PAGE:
• Seamus Crawley

    My great great uncle’s name is on the monument. His name is Jim McIntyre, I believe he was thirty years old and from Rosemount. It sickens me to see terrorist RUC, UDR and other loyalist terrorists being remembered in the same light as these brave men. The use of the Poppy in remembrance to British terrorists is a slap in the face to the real heros who fought to free all small nations; all small nations but their own!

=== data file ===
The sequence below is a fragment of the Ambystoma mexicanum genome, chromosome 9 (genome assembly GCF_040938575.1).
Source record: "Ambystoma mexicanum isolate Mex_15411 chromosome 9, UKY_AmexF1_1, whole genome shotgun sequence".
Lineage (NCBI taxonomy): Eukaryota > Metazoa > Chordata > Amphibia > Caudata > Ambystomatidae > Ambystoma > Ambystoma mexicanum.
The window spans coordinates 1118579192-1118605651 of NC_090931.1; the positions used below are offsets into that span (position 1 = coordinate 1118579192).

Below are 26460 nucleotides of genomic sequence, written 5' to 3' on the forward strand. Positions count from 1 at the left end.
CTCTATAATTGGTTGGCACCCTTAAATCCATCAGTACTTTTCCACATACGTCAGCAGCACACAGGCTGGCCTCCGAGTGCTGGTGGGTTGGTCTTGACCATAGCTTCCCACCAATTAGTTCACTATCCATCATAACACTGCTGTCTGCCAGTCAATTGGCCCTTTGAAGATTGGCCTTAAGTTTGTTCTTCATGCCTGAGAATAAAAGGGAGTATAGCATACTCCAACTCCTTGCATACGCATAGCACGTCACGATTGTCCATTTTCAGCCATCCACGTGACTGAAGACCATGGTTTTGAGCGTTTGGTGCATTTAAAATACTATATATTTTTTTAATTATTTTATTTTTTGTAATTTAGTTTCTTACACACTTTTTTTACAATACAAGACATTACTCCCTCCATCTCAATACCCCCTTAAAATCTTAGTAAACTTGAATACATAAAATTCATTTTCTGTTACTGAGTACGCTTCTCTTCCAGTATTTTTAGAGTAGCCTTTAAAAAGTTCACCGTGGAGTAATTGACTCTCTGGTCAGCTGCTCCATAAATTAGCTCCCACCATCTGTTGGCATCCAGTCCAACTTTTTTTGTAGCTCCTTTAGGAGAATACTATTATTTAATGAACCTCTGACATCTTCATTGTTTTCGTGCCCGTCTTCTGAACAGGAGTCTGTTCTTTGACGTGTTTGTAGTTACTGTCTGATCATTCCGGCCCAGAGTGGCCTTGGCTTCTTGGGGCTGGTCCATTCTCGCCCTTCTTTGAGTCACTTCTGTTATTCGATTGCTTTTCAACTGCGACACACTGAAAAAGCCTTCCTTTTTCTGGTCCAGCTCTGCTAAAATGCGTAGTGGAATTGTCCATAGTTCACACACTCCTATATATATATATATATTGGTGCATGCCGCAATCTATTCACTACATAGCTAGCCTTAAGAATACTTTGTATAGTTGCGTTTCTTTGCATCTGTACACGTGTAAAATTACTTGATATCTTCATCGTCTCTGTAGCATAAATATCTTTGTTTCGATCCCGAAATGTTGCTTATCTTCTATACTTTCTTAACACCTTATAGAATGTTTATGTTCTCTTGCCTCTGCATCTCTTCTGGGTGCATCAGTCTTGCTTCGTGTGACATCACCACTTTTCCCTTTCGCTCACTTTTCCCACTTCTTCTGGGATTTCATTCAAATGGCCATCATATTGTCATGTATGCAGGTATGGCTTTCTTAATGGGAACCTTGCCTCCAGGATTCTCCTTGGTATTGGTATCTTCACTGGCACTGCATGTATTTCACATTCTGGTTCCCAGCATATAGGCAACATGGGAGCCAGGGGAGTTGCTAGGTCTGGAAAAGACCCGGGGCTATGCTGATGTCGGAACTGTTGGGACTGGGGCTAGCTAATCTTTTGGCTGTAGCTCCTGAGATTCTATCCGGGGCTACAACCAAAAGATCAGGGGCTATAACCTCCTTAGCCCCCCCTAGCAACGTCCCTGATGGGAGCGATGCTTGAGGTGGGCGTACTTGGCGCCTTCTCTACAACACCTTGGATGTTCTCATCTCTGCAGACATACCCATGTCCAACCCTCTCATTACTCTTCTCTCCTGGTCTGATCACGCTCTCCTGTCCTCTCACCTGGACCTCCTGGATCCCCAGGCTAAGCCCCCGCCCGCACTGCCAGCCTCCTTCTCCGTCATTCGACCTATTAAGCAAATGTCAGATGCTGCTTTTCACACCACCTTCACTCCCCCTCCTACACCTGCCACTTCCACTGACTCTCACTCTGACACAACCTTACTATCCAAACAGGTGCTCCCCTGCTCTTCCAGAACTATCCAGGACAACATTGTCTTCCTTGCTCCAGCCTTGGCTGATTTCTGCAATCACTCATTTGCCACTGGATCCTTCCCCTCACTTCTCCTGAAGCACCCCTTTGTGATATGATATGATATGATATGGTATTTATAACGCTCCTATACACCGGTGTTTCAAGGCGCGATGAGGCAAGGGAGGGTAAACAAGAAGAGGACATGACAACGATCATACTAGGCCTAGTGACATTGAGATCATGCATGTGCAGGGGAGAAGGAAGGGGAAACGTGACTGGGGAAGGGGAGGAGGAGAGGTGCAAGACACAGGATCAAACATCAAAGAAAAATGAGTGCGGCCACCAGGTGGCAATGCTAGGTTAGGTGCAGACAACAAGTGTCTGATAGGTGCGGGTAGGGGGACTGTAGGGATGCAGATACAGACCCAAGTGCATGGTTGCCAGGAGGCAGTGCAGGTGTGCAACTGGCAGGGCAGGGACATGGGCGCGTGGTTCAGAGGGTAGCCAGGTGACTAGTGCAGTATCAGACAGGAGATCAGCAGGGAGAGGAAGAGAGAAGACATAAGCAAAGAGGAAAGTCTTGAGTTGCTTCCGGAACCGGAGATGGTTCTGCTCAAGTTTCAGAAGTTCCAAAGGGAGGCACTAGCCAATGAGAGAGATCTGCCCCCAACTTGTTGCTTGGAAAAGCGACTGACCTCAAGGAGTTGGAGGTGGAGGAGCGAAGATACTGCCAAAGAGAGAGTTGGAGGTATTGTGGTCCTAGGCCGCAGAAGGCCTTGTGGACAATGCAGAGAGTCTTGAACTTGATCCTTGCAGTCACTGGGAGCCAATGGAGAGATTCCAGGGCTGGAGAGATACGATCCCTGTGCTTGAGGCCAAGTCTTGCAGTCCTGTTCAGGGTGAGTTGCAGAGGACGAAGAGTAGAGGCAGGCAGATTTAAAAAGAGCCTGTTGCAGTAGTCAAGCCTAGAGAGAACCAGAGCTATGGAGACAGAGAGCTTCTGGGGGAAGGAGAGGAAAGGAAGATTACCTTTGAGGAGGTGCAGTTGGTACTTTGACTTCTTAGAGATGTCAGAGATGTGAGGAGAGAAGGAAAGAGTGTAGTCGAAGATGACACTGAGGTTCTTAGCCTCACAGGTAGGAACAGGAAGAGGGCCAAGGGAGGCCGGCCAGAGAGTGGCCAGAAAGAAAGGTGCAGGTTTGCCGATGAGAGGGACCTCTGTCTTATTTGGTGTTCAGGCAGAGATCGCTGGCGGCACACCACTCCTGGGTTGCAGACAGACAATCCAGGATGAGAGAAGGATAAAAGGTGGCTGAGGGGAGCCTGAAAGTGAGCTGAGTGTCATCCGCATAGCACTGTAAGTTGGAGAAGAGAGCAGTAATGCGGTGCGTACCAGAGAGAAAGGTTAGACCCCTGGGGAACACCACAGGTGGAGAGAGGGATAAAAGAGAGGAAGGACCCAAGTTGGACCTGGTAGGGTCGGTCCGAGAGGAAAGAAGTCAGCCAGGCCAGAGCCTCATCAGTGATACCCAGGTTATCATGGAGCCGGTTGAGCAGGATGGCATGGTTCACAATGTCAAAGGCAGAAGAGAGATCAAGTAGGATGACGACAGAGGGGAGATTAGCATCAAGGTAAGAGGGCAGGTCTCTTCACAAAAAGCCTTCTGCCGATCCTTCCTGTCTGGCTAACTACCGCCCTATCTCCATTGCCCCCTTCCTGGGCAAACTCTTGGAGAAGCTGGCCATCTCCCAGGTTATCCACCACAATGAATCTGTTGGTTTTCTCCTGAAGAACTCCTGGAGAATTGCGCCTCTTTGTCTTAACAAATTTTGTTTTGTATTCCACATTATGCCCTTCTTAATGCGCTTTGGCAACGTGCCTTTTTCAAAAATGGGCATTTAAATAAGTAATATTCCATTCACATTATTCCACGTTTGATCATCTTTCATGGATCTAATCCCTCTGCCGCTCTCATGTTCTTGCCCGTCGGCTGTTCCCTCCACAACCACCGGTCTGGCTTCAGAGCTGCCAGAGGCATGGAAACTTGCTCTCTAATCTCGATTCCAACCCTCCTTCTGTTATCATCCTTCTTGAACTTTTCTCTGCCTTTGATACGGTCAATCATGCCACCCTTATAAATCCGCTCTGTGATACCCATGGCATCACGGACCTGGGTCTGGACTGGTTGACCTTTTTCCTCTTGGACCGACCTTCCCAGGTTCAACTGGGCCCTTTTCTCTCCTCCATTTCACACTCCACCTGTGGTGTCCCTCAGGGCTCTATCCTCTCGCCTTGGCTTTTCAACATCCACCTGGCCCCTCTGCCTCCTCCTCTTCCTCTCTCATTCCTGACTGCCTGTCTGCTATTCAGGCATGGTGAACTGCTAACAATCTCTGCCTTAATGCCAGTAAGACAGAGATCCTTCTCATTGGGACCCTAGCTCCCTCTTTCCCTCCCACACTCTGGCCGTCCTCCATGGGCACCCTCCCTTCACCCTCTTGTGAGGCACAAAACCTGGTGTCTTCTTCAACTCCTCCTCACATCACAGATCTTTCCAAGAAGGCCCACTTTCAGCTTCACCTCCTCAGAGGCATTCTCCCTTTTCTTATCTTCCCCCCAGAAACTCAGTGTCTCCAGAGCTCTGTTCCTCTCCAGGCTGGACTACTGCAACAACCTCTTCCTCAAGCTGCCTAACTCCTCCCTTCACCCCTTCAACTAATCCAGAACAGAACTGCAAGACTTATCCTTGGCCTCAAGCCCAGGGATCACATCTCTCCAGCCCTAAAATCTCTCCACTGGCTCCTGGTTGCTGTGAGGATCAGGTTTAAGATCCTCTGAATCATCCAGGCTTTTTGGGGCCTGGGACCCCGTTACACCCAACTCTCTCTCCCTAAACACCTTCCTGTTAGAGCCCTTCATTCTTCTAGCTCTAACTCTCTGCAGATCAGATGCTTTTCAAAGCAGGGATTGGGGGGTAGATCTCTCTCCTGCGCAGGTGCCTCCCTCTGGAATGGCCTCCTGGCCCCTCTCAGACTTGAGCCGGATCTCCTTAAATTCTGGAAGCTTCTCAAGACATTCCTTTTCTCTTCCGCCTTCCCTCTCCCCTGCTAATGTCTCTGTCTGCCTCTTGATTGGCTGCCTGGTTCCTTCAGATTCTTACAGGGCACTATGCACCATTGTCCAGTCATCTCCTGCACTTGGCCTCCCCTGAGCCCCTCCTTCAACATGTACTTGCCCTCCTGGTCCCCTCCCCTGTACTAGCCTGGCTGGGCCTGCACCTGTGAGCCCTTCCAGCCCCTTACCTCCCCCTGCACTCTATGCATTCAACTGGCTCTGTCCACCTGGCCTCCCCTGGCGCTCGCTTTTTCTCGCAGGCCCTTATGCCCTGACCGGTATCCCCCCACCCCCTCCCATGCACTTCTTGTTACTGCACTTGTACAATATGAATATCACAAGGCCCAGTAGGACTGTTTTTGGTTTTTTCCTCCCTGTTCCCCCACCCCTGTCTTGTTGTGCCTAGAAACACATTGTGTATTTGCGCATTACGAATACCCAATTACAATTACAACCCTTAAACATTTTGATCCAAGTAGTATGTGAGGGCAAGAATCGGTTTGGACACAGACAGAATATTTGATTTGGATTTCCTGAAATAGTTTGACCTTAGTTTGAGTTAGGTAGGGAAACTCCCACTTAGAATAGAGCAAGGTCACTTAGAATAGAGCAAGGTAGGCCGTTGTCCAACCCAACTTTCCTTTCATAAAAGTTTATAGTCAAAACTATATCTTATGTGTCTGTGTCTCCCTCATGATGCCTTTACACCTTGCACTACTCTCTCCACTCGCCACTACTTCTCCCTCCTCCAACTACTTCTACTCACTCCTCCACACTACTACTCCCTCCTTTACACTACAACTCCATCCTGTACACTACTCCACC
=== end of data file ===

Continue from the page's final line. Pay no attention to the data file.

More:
• Clearly Paul is speaking here about popular history and the big touchstones (‘Milestones or Millstones?’, as the popular UTV history series was called), and perhaps he should have pointed that out a bit more. The trouble with so much of the ‘shared history’ idea is that revolves around these touchstones, and never really penetrates the real ‘silent histories’ beneath. I suspect, and Paul clarifies it here in some respects, that this is because there is perceived to be more heritage tourism and peace-building potential (strictly in that order) behind the big national myths. There is, consequently little or no interest in or support for community history projects that want to explore and examine the real shared history – that of workers, women, neighbourhoods, events and movements that eschewed communal identities, conflicts and mythologies. Even, to choose a random topic, something as innocuous as the history of Derry’s cinemas would be interesting to locals and visitors and was very much a shared experience. Or Gwynn’s Institute, or the site of the old Gallows at the base of Bishop Street. Admittedly, partly this is a result of the colonisation of some community education work by those determined to see and develop historical analyses through the prism of their national allegiance and ‘struggle’, very appropriately seen by Benedict Anderson as ‘such limited imaginings’. This is not only completely ahistorical, it actually perverts the past to suit the present, but there’s undoubtedly more of it on the way if this essay is anything to judge by.